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Old 09-14-2007, 07:31 PM
 
51 posts, read 144,801 times
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Wow, it's raining here, I'd forgotten what that sounds like I'm building a new house in wake forest and it's not weathered in yet. Windows, rough plumbing and electrical is in and they've even slapped the siding on and painted it. But no roof shingles up top yet! So now it's raining and there are a lot of unsealed gaps in the roofing. I swung by earlier today and several of the windows were open Anything to worry about here (i.e. future mold problems, long term moisture damage)? That's untreated wood in the interior framing, so what happens when it gets a good soaking? This is the first time I've built a house, so any input to lower my general anxiety is much appreciated!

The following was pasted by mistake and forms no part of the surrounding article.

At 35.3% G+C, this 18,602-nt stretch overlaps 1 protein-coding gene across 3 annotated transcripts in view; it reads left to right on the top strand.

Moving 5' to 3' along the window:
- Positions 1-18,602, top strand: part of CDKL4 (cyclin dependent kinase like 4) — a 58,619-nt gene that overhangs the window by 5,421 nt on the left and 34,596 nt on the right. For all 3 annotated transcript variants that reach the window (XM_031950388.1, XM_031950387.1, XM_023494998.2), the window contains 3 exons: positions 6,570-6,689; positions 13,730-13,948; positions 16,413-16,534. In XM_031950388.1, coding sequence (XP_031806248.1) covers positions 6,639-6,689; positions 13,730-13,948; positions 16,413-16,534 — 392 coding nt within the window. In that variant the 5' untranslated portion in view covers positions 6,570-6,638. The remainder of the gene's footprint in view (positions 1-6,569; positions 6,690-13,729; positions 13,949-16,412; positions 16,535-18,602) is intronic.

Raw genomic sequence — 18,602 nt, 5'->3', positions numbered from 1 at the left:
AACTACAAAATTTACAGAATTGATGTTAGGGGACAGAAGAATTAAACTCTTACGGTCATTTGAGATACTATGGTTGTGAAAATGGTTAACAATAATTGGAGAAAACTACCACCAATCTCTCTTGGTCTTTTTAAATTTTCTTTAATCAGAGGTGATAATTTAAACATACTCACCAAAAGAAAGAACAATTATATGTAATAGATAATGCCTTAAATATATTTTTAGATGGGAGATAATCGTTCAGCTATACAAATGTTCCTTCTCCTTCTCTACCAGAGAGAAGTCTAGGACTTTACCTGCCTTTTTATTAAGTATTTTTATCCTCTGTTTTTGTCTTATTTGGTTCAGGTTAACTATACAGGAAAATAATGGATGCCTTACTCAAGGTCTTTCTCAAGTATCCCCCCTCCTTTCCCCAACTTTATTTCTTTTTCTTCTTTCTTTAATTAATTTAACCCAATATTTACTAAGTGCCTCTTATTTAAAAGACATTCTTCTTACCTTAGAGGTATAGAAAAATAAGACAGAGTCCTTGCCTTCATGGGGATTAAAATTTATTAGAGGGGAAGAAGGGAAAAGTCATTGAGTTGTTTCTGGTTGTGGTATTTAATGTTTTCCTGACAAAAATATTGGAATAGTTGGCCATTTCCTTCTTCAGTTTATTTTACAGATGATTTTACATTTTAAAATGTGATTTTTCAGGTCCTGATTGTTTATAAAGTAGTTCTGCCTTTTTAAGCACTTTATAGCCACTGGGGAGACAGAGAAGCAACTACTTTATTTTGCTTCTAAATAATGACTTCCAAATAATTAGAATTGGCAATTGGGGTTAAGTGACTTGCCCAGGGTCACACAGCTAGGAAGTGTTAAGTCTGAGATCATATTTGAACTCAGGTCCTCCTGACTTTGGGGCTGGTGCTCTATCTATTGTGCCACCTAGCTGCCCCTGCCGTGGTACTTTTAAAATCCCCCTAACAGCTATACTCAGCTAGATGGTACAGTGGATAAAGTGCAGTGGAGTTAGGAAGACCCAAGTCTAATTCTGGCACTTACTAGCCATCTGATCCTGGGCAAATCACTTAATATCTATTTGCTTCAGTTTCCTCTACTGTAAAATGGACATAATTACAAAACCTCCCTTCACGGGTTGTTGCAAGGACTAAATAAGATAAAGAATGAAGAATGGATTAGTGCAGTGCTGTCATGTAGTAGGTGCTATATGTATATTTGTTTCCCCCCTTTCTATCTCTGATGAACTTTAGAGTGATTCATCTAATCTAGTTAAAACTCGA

Last edited by Legal Alien; 09-14-2007 at 07:40 PM..
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Old 09-14-2007, 07:49 PM
 
Location: Cary, NC
19,689 posts, read 31,496,365 times
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Quote:
Originally Posted by Legal Alien View Post
Wow, it's raining here, I'd forgotten what that sounds like I'm building a new house in wake forest and it's not weathered in yet. Windows, rough plumbing and electrical is in and they've even slapped the siding on and painted it. But no roof shingles up top yet! So now it's raining and there are a lot of unsealed gaps in the roofing. I swung by earlier today and several of the windows were open Anything to worry about here (i.e. future mold problems, long term moisture damage)? That's untreated wood in the interior framing, so what happens when it get's good soaking? This is the first time I've built a house, so any input to lower my general anxiety is much appreciated!
I believe you will be fine.
The house will air out and dry out.
The wood framing will not be bothered at all by a few good soakings.

The floor and roof decking will not be bothered by a few rains.
The resins and binders in the subfloor panels are made to withstand the elements for some exposure during construction. You might see some very minor surface material loosen, but overall it will not be material to the quality of your home.